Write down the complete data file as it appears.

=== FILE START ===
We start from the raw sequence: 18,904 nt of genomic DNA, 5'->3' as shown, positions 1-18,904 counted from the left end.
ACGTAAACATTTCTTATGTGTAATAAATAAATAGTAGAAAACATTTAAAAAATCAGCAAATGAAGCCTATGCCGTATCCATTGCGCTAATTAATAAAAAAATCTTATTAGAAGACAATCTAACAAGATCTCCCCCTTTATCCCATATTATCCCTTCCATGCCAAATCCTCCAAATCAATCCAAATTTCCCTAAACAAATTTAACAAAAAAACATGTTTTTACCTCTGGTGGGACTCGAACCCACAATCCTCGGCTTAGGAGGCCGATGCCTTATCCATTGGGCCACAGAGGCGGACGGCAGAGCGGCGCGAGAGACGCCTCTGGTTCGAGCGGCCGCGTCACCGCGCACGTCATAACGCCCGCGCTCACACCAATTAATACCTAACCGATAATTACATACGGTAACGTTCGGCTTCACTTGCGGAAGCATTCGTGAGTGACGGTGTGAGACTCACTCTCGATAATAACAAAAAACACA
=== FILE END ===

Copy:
We start from the raw sequence: 18,904 nt of genomic DNA, 5'->3' as shown, positions 1-18,904 counted from the left end.
ACGTAAACATTTCTTATGTGTAATAAATAAATAGTAGAAAACATTTAAAAAATCAGCAAATGAAGCCTATGCCGTATCCATTGCGCTAATTAATAAAAAAATCTTATTAGAAGACAATCTAACAAGATCTCCCCCTTTATCCCATATTATCCCTTCCATGCCAAATCCTCCAAATCAATCCAAATTTCCCTAAACAAATTTAACAAAAAAACATGTTTTTACCTCTGGTGGGACTCGAACCCACAATCCTCGGCTTAGGAGGCCGATGCCTTATCCATTGGGCCACAGAGGCGGACGGCAGAGCGGCGCGAGAGACGCCTCTGGTTCGAGCGGCCGCGTCACCGCGCACGTCATAACGCCCGCGCTCACACCAATTAATACCTAACCGATAATTACATACGGTAACGTTCGGCTTCACTTGCGGAAGCATTCGTGAGTGACGGTGTGAGACTCACTCTCGATAATAACAAAAAACACA